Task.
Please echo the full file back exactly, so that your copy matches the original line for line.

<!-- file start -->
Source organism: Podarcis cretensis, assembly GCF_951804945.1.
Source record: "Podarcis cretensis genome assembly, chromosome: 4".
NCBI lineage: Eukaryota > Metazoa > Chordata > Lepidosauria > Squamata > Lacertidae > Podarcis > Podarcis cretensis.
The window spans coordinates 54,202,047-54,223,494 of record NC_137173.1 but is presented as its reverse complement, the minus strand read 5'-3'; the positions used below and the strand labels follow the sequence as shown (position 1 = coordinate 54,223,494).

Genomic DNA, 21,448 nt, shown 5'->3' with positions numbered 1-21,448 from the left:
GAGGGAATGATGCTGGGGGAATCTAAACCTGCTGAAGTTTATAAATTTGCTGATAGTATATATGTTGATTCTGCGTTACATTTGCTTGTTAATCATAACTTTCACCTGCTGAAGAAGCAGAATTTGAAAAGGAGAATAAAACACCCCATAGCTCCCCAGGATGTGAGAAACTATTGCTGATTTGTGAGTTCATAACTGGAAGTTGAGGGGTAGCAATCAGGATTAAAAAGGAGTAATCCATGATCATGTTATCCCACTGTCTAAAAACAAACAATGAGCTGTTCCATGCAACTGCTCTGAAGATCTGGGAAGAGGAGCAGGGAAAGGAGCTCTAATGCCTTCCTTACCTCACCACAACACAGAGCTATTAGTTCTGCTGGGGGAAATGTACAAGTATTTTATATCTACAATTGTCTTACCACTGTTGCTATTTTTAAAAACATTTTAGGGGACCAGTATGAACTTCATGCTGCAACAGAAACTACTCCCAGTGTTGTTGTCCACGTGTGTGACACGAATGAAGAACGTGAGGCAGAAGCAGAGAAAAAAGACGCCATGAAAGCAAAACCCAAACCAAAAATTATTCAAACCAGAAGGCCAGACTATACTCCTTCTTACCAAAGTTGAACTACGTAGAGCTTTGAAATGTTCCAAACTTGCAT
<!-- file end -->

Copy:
Source organism: Podarcis cretensis, assembly GCF_951804945.1.
Source record: "Podarcis cretensis genome assembly, chromosome: 4".
NCBI lineage: Eukaryota > Metazoa > Chordata > Lepidosauria > Squamata > Lacertidae > Podarcis > Podarcis cretensis.
The window spans coordinates 54,202,047-54,223,494 of record NC_137173.1 but is presented as its reverse complement, the minus strand read 5'-3'; the positions used below and the strand labels follow the sequence as shown (position 1 = coordinate 54,223,494).

Genomic DNA, 21,448 nt, shown 5'->3' with positions numbered 1-21,448 from the left:
GAGGGAATGATGCTGGGGGAATCTAAACCTGCTGAAGTTTATAAATTTGCTGATAGTATATATGTTGATTCTGCGTTACATTTGCTTGTTAATCATAACTTTCACCTGCTGAAGAAGCAGAATTTGAAAAGGAGAATAAAACACCCCATAGCTCCCCAGGATGTGAGAAACTATTGCTGATTTGTGAGTTCATAACTGGAAGTTGAGGGGTAGCAATCAGGATTAAAAAGGAGTAATCCATGATCATGTTATCCCACTGTCTAAAAACAAACAATGAGCTGTTCCATGCAACTGCTCTGAAGATCTGGGAAGAGGAGCAGGGAAAGGAGCTCTAATGCCTTCCTTACCTCACCACAACACAGAGCTATTAGTTCTGCTGGGGGAAATGTACAAGTATTTTATATCTACAATTGTCTTACCACTGTTGCTATTTTTAAAAACATTTTAGGGGACCAGTATGAACTTCATGCTGCAACAGAAACTACTCCCAGTGTTGTTGTCCACGTGTGTGACACGAATGAAGAACGTGAGGCAGAAGCAGAGAAAAAAGACGCCATGAAAGCAAAACCCAAACCAAAAATTATTCAAACCAGAAGGCCAGACTATACTCCTTCTTACCAAAGTTGAACTACGTAGAGCTTTGAAATGTTCCAAACTTGCAT